Here, seventy-five magnetic domains are defined using textures, fabrics, patterns, orientations and intensities of residual total magnetic field anomalies and their derivative equivalents (first vertical derivative, tilt angle). Given that patterns and orientations of narrow derivative magnetic anomalies reflect closely geological structure, the magnetic domains can be viewed essentially as representative of structural domains. The maximum dimension of most domains is >100 km, but many attain dimensions of several 100 km. Although the Rae craton has an overall northeastward trend, a strong pattern of linear magnetic domains running parallel to this trend along the length of the craton is not apparent. A few generally relatively broad and parallel domains do run northeastward along the spine of the craton between roughly the Talston magmatic zone and Aberdeen sub-basin. Several narrower and typically less extensive domains also trend northeast within the Chesterfield block along the southeast margin of the craton southeast of the sub-basin. Where the southern part of the craton, south of the roughly east- trending Amer and Wager Bay shear zones, swings into a more eastward trend, linearity is lost and domains become smaller and more irregular in shape, with some trending across the craton.
The best developed linear pattern of domains probably lies between the Thelon magmatic zone and Chantrey fault zone, where several narrow to moderately wide, sub-parallel domains extend between the McDonald fault (and its northeastward projection) and Queen Maud Gulf. Eastward they change orientation progressively from northward to roughly N30°E towards the fault zone. A sense of a linear arrangement of domains is observed also on the Boothia and Melville peninsulas, with trends varying between approximately east-northeast and northeast. A broad area east of the Chantrey fault zone, north of the Amer and Wager Bay shear zones, south of the Boothia Peninsula and including the southern part of the Melville Peninsula contains some linear domains trending approximately northeast, but there are also sizable domains of irregular shape lacking an internal magnetic fabric characterized by prominent northeast trends.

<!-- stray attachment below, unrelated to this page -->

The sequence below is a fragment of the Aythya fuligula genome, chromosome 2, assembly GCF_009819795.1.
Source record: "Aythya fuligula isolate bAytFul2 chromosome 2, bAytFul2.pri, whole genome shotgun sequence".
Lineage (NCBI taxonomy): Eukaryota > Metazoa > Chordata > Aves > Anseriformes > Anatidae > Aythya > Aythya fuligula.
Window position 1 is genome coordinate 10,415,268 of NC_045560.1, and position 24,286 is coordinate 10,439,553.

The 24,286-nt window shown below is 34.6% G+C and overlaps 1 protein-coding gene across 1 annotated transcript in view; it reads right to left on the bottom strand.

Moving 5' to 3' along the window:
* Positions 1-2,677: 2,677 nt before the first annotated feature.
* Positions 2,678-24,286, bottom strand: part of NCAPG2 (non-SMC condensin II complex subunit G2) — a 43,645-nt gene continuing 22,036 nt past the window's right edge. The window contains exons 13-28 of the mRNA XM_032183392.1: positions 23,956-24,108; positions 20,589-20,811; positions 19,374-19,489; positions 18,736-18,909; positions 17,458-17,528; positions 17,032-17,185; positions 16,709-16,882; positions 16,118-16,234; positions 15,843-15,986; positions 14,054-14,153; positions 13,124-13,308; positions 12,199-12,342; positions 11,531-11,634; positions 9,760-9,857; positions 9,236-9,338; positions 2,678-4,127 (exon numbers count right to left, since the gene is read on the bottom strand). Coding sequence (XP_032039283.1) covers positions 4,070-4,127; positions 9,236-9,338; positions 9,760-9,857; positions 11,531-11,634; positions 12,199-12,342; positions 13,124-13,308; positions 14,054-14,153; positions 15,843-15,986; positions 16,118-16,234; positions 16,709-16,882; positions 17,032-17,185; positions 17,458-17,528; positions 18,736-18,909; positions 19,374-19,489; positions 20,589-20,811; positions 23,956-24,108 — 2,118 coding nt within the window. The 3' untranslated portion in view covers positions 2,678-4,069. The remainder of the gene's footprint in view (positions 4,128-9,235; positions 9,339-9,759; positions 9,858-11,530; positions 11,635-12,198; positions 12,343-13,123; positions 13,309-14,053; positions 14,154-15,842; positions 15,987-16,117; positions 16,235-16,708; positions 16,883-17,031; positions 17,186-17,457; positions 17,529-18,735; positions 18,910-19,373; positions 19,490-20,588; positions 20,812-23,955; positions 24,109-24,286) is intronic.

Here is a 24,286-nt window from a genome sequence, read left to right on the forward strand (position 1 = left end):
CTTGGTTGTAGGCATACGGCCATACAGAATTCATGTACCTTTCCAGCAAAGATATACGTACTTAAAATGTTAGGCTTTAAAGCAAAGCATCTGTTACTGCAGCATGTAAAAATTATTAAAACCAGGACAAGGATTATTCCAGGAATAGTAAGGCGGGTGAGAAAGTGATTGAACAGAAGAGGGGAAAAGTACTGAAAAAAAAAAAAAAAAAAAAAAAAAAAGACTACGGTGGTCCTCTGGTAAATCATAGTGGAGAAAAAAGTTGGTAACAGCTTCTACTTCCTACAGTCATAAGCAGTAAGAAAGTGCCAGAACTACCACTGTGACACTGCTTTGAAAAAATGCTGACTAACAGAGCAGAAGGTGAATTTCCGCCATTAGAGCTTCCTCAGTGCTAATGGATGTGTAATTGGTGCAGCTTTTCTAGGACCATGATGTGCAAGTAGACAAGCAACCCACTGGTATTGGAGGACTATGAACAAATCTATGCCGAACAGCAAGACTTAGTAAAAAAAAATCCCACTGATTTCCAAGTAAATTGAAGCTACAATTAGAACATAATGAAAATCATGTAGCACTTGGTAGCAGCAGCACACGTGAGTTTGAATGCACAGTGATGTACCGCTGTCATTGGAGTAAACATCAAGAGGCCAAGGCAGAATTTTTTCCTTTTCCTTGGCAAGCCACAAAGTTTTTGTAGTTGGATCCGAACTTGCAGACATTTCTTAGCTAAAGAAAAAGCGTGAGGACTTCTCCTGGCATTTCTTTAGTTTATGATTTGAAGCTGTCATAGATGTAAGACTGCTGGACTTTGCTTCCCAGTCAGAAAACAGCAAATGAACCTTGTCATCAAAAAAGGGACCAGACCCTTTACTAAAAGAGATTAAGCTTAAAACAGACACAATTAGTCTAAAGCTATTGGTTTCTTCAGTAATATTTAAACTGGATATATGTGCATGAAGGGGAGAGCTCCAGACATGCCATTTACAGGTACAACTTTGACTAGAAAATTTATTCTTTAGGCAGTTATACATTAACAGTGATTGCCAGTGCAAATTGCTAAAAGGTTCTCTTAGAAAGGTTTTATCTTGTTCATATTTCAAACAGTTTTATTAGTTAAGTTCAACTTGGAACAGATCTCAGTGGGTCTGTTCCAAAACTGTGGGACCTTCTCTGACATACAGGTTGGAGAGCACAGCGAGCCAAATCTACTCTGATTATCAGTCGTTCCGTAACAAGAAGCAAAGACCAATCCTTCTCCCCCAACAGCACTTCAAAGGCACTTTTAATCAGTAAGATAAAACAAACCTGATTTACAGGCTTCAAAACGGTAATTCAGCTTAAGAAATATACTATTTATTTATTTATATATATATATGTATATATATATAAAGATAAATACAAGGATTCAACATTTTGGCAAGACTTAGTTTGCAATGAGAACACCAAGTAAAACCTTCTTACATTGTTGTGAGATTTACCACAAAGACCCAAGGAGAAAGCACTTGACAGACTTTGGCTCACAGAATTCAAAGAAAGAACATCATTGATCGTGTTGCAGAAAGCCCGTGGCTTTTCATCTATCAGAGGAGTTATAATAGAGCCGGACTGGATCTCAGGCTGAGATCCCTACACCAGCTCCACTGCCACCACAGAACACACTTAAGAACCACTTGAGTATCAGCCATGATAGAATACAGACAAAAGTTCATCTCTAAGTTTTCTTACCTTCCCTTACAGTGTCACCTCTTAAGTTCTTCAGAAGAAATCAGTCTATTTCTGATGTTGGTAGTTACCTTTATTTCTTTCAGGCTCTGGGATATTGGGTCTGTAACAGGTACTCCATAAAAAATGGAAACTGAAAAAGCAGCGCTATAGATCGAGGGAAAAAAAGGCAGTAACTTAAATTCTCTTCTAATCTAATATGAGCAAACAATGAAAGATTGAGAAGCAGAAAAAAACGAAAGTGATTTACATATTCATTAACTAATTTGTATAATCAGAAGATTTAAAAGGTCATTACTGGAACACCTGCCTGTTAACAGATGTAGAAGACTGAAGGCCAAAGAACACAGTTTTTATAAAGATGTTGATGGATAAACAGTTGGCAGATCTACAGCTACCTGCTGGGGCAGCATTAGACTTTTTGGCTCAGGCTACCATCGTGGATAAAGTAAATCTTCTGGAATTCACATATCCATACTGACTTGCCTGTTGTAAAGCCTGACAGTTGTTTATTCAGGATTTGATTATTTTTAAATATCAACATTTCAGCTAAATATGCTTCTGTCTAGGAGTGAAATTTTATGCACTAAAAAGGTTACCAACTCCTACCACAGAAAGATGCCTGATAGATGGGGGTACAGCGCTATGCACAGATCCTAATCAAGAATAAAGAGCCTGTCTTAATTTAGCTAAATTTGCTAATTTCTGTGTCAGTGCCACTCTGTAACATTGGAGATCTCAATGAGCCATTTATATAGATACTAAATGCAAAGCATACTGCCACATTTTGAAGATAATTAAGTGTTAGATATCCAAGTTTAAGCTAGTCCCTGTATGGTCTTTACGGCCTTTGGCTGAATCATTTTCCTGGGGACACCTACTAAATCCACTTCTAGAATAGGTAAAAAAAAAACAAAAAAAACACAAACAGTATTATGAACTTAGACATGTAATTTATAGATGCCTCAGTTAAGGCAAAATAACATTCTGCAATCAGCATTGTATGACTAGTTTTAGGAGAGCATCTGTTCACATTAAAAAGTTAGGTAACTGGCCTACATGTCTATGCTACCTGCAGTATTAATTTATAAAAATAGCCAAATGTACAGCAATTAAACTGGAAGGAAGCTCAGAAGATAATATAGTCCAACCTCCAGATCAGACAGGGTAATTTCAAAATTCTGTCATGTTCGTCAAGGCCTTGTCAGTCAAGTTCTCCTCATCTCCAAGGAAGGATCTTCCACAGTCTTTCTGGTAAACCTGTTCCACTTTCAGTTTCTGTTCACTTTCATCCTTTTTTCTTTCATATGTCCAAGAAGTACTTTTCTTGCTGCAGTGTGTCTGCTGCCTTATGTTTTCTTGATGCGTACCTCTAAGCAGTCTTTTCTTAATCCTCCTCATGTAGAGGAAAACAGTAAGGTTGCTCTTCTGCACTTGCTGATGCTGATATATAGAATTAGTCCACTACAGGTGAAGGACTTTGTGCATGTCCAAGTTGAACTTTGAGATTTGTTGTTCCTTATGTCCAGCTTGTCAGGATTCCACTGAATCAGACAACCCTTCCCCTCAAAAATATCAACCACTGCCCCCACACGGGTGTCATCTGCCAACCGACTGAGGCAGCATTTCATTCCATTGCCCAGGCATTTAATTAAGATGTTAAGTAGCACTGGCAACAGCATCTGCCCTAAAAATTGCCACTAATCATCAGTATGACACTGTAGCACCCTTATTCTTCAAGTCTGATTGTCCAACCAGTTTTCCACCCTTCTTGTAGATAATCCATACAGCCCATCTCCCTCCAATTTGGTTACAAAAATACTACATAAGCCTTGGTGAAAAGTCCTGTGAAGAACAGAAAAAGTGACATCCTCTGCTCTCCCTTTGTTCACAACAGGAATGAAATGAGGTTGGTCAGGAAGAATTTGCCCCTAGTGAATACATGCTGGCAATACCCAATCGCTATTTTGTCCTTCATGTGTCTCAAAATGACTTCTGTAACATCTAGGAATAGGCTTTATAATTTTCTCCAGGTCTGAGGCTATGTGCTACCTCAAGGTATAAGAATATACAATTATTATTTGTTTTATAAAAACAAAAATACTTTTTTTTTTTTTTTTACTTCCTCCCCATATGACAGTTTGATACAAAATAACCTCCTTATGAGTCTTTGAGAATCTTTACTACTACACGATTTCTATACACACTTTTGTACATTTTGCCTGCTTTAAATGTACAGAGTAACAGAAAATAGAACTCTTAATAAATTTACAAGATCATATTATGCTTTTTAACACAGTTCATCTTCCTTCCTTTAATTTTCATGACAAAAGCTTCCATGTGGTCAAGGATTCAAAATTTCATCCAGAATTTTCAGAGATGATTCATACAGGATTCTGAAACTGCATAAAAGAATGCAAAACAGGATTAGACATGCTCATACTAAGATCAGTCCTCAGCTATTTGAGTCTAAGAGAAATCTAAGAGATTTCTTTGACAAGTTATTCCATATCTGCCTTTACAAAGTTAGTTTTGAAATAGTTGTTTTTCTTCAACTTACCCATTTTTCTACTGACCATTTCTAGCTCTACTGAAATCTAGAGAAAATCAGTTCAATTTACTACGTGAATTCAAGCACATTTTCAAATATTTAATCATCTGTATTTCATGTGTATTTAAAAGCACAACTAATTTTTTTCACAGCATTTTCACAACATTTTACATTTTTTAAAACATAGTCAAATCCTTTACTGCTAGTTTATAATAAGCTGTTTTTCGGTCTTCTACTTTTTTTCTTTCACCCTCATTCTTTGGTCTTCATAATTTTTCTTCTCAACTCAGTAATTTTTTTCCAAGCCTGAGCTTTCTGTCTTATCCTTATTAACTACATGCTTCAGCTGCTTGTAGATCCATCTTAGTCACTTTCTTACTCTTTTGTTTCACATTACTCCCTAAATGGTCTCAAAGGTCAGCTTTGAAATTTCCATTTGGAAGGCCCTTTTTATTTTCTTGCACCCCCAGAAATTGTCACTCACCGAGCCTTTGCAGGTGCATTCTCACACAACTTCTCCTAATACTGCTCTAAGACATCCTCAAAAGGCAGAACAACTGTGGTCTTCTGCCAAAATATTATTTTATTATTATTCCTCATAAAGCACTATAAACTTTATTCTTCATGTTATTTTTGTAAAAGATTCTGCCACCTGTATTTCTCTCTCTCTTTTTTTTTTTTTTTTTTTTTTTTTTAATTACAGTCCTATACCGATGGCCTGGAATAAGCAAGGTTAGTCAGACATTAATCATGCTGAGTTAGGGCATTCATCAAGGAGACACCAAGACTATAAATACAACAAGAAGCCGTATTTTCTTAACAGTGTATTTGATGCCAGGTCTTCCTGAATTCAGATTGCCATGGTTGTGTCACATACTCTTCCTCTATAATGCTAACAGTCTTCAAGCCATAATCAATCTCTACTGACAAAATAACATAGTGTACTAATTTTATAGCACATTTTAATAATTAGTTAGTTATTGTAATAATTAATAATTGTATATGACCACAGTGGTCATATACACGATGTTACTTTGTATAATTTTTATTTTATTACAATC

Many close correlations between magnetic anomalies and mapped lithological units exist, but there are numerous examples where anomalies transect unit boundaries thus questioning boundary positions. Magnetic anomalies indicate probable lithological/compositional changes within many large gneissic units pointing to a need for more detailed mapping. Many examples of exceptionally strong magnetic highs are associated with mapped iron formations. Such highs in areas apparently lacking iron formations signify their potential presence. Magnetic patterns and signatures outline locations of small circular to roughly oval, unmapped igneous intrusions, and many faults not displayed on geological maps.
Summary(Plain Language Summary, not published)
Magnetic maps of the Precambrian Rae craton in the northwestern portion of the mainland Canadian Shield are used to define magnetic domains. The principal magnetic maps were of the residual total magnetic field and the first vertical derivative and tilt angle of the field. The latter two maps provide images that reflect very closely geological structure, hence magnetic domains essentially portray structural domains. At the craton scale, the definition of the domains provides a different perspective for evaluating structural relationships and tectonic development. At more local scales relationships between magnetic signatures and mapped geology sometimes support mapping, and in other cases call into question the attribution of a certain rock-type or positioning of a contact. The magnetic maps also indicate areas designated as single unit that are obviously much more complex, and this is to be expected given that geological mapping in many areas is largely reconnaissance in nature.